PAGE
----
A No-Brainer

Tim Gray, writing for Variety:

It sounds like a no-brainer for a film company to focus on filmmakers. But in the past, Disney Animation was often administrative-driven, with layers of notes from executives that dictated content and bogged down the creatives.

It’s tempting to point and laugh and say “of course the creatives should be in charge!” However, “creatives” can make really bad choices too. The key here is to have good executives that can take themselves out of the process unless they’re needed. That is entirely subjective, and very difficult to promote good behavior of not doing something. “Good job, Mike, you didn’t say anything except that one thing.”

Bad executives have to weigh in on every, single thing. They see it as their role to give input. The worst outcome is a studio hierarchy full of those executives that feel the need to insert themselves. It is very easy to accumulate more of these executives if a studio feels that greater oversight improves films. It’s also very easy to have a lot of them if they each find some budget savings that makes a little more room for profit by cutting some component.

Disney sees the success of their animated features, and the money they pull in, but no one is pushing for Disney to close their Burbank animation studio in search of tax credits. A lesser movie studio might see enormous profits and try to squeeze out even more profit by slashing production costs on future animated features. This is totally different from the way other studios are running these days.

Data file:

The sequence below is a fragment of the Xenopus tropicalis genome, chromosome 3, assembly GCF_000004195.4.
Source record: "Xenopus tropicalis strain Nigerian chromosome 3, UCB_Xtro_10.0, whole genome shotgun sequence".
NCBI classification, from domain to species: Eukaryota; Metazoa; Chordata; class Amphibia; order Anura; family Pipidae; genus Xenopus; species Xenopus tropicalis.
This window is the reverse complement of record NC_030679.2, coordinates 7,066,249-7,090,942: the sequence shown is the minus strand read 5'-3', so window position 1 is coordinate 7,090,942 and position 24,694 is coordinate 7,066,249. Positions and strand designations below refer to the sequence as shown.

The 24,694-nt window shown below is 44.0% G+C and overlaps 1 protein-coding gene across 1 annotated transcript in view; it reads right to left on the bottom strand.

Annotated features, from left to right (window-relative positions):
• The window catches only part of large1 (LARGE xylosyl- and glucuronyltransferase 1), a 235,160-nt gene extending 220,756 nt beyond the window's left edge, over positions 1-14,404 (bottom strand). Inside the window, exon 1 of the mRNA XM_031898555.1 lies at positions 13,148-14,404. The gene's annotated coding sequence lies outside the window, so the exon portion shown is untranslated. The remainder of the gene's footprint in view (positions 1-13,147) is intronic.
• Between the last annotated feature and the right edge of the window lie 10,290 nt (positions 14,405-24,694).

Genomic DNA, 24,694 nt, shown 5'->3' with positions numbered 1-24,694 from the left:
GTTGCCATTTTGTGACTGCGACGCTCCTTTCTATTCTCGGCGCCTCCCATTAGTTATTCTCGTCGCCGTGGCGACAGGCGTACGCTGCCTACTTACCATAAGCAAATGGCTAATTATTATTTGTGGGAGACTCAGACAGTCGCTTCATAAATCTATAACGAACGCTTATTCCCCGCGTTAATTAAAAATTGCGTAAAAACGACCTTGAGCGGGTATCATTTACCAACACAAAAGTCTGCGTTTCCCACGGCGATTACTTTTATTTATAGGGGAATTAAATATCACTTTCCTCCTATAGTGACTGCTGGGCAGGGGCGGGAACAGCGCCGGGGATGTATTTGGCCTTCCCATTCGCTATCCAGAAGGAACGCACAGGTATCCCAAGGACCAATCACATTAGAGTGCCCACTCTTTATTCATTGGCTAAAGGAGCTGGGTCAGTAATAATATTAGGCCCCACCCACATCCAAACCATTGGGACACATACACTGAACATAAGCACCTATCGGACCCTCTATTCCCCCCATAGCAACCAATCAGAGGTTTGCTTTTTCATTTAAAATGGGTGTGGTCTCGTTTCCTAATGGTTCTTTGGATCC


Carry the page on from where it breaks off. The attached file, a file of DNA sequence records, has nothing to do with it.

There’s an incredibly depressing documentary, The Sweatbox, that captured what making an animated movie at Disney used to be like. It was made by Trudie Styler, as a condition of her husband’s (Sting’s) contract. The rights to it are owned by Disney and they haven’t released it, for obvious reasons. Disney doesn’t seem interested in suppressing online leaks, so it’s usually on YouTube. Disney Feature Animation of today seems like it doesn’t have those problems. A total cultural shift.

Hopefully, competing animation studios will start looking at Disney’s process instead of just looking at the pictures Disney makes.

2015-02-15 19:45:00

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